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How many different 'types' are there? Diagnoses Stories.

Discussion in 'Type 1.5/LADA Diabetes' started by EveryCloud, Jan 12, 2015.

  1. tim2000s

    tim2000s Type 1 · Expert
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    I think the point about this is that what they are trying to do currently is prevent the trigger from causing an effect, rather than prevent the trigger itself. And if they can identify how to stop the trigger then all the better. Sorry if I didn't come across clearly.
     
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  2. Robinredbreast

    Robinredbreast Type 1 · Oracle

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    No you don't have to be sorry at all, my mind is working over time today, :rolleyes: Prevention is always better than a cure, but it baffles me on how they would achieve this, with whom, who would be 'tested for this' if they actually found and identified the trigger ?
    Maybe I will just have forget about this, or it will drive me :wacky: Thank you for your reply tim.

    RRB
     
  3. Ian DP

    Ian DP LADA · Well-Known Member

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    With a positive GAD test a year ago my consultant said I was LADA. A few months back at a hospital appointment a new (to me) DSN read out my notes, which said I was a T1 in the honeymoon stage. No mention of LADA in my notes at all.
     
  4. desidiabulum

    desidiabulum · Well-Known Member

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    Re the suggestion that there may be hundreds of unclassified types of diabetes (which I have alluded to on this forum several times, and I am sure has been pointed out elsewhere too): I heard this point made in a formal presentation by Professor Sir Stephen O'Rahilly in 2010, and confirmed in a subsequent conversation I had with him. If you google him you will see that this man knows his stuff about the genetic causes of diabetes.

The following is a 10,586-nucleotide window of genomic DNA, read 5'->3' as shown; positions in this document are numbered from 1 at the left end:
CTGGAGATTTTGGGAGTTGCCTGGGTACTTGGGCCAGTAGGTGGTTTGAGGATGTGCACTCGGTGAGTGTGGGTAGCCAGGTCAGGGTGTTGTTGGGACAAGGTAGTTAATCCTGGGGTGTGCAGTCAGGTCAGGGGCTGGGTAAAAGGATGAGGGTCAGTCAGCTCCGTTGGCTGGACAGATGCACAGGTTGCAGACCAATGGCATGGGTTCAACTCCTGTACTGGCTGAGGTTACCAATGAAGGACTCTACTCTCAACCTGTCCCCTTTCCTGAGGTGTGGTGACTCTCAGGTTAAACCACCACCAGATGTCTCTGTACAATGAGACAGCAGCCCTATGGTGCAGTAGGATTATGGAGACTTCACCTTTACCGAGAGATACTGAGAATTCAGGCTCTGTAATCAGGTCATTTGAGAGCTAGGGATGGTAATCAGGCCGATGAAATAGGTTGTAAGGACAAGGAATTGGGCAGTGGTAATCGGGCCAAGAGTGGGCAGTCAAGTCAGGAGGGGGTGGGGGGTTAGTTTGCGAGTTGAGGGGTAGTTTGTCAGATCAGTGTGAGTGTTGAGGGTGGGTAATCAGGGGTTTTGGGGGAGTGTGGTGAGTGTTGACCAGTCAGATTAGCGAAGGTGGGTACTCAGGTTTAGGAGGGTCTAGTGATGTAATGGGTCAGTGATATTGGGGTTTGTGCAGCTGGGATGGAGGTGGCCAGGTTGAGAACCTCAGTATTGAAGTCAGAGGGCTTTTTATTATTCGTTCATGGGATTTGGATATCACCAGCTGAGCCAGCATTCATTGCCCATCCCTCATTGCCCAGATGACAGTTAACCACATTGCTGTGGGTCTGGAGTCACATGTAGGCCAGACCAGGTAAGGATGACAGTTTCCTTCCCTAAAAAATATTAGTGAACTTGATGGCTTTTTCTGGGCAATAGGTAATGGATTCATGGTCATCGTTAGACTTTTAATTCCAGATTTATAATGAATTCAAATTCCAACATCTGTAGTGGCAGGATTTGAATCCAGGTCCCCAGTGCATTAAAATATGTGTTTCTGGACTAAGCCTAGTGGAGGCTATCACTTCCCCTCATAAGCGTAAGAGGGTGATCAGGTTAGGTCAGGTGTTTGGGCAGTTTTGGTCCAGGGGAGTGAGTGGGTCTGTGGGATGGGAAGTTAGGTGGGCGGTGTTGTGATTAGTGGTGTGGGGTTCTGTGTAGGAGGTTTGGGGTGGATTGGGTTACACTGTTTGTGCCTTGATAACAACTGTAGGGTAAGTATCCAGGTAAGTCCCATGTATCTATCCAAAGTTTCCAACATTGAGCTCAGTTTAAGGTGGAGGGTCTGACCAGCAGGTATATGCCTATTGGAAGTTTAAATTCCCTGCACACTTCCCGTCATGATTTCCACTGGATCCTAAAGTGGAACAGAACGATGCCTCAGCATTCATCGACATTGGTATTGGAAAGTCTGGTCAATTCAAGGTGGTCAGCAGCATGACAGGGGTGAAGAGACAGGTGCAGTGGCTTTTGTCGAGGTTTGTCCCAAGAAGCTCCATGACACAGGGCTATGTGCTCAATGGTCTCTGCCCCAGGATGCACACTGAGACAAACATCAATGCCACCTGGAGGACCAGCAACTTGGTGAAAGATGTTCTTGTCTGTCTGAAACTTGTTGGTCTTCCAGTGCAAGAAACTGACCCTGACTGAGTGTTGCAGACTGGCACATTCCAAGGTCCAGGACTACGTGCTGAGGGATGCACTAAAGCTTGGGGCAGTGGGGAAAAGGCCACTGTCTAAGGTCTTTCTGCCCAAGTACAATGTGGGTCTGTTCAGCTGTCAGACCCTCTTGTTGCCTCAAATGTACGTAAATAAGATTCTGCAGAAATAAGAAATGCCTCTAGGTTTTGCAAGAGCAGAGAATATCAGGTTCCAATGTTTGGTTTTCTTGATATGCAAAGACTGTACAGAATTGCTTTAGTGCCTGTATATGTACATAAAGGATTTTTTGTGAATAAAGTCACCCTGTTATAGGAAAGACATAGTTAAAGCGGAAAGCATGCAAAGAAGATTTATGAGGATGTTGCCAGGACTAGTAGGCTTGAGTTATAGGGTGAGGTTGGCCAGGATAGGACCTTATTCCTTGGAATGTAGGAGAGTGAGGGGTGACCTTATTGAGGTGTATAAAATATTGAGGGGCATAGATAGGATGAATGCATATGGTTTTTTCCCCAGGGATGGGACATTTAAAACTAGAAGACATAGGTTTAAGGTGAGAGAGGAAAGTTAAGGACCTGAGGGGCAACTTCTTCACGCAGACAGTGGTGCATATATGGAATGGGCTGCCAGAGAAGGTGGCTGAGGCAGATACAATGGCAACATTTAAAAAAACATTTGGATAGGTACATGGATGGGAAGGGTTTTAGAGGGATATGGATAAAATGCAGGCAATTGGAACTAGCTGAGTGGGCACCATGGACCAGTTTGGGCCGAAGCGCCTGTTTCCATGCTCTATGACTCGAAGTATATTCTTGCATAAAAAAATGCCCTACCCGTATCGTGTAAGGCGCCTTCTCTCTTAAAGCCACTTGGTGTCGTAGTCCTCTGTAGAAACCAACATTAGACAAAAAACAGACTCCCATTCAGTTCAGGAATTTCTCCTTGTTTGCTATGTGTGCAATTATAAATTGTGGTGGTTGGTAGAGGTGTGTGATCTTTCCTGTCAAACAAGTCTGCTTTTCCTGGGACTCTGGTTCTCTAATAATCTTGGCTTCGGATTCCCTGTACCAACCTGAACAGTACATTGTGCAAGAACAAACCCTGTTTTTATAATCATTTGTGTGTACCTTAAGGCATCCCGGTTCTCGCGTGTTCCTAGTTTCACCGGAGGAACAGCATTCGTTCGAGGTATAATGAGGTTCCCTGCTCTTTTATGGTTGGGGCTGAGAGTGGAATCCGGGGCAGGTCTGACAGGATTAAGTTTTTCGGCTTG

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  5. elaine77

    elaine77 · Well-Known Member

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    With type 2 diabetes the ability to produce insulin is neither restricted nor destroyed unless left uncontrolled for a long period of time. In fact, type 2s can have complications as they have TOO MUCH insulin floating around their body. Type 2 diabetes occurs when the body is producing insulin as it should but is unable to use it due to insulin resistance.

    I also don't believe they will ever be able to figure out what the trigger for autoimmune diabetes is in order to "stop it" as there are just far too many possibilities. If they can do that then they can cure all autoimmune diseases that are "triggered" and I can't see that happening either anytime soon. Certainly not in my lifetime.

    Also, my consultant tested for all beta-cell and insulin autoantibodies, not just GAD, so it is certainly possible to do this if the NHS decide to do a thorough job in order to give a proper diagnosis.
     
    #25 elaine77, Jan 12, 2015 at 6:20 PM
    Last edited by a moderator: Jan 12, 2015
  6. tim2000s

    tim2000s Type 1 · Expert
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    Which is why they are trying to find a way to stop the trigger from working.
     
  7. elaine77

    elaine77 · Well-Known Member

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    Surely you can't stop it from working if you don't know what it is?
     
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  8. Daibell

    Daibell LADA · Master